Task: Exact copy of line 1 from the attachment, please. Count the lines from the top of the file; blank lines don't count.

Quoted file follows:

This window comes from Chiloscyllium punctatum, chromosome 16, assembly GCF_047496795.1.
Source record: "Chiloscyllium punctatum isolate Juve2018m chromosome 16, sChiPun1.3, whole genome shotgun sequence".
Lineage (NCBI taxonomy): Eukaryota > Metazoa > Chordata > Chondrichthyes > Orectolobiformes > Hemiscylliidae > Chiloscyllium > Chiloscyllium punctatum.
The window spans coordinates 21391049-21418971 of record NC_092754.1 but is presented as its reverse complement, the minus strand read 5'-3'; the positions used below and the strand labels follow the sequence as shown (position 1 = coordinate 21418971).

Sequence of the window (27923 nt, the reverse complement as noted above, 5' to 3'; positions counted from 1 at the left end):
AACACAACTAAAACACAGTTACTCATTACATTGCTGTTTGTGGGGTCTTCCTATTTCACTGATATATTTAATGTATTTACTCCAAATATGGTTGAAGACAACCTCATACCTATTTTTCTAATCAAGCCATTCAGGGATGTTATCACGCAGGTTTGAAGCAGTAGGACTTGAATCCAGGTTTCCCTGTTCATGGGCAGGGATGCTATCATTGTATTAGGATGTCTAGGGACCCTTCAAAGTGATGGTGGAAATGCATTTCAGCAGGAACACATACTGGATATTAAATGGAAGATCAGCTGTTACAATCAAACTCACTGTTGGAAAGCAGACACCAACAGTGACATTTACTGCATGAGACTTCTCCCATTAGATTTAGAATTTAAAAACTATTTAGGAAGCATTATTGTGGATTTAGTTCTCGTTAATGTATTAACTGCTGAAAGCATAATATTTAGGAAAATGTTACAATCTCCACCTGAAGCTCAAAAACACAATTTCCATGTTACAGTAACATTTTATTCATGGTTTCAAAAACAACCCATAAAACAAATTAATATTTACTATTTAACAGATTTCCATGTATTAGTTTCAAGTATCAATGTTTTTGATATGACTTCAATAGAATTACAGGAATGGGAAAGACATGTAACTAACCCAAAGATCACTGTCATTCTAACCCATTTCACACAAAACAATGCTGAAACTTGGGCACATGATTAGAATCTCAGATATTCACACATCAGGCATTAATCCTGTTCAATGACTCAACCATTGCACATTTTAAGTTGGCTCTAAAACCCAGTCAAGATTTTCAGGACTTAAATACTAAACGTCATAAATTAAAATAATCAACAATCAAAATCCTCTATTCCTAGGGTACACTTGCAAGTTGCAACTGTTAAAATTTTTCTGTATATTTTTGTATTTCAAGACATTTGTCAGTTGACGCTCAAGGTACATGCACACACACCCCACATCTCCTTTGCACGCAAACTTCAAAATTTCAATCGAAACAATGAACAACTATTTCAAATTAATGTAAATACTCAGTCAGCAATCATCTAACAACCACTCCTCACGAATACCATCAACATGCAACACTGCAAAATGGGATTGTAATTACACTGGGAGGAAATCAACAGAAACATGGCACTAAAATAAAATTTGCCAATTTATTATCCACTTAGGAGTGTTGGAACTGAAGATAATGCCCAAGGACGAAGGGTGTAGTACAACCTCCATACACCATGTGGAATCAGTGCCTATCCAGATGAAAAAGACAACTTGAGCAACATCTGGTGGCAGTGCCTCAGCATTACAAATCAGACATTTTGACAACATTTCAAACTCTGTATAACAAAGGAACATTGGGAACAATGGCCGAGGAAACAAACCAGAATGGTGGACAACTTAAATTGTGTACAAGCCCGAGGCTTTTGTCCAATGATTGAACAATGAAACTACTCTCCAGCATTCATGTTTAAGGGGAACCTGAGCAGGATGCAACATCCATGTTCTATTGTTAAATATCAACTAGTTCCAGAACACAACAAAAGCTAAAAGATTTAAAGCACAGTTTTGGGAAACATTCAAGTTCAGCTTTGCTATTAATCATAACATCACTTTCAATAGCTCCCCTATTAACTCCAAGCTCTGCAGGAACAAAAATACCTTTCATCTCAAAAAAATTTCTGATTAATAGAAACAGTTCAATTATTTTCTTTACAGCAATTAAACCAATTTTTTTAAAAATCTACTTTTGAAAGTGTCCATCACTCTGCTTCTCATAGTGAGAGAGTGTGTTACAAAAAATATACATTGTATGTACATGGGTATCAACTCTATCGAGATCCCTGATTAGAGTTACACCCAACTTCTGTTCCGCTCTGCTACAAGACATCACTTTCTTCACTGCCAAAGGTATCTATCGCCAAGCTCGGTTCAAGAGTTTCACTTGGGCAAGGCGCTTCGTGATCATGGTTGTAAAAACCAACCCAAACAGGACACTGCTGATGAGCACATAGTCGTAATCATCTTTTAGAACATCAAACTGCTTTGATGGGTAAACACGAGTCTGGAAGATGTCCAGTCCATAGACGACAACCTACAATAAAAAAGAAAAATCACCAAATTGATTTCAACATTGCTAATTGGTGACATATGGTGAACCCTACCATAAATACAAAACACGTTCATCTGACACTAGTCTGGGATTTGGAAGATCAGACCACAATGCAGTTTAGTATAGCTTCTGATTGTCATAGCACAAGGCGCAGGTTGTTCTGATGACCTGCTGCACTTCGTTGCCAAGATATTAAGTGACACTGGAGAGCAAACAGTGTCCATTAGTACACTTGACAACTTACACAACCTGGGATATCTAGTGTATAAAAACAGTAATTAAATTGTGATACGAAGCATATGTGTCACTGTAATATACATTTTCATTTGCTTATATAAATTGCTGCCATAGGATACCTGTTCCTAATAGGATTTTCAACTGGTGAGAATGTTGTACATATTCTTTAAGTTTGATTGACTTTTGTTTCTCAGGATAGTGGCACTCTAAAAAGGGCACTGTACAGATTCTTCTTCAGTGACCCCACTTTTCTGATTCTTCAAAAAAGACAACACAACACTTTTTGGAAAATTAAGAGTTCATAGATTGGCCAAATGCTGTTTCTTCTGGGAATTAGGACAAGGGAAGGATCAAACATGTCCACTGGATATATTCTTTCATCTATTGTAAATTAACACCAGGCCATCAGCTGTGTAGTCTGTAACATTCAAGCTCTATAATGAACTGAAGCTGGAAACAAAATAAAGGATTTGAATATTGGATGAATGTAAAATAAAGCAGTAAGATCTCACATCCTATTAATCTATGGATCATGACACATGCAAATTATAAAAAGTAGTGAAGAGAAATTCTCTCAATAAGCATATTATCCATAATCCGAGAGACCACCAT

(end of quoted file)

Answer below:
This window comes from Chiloscyllium punctatum, chromosome 16, assembly GCF_047496795.1.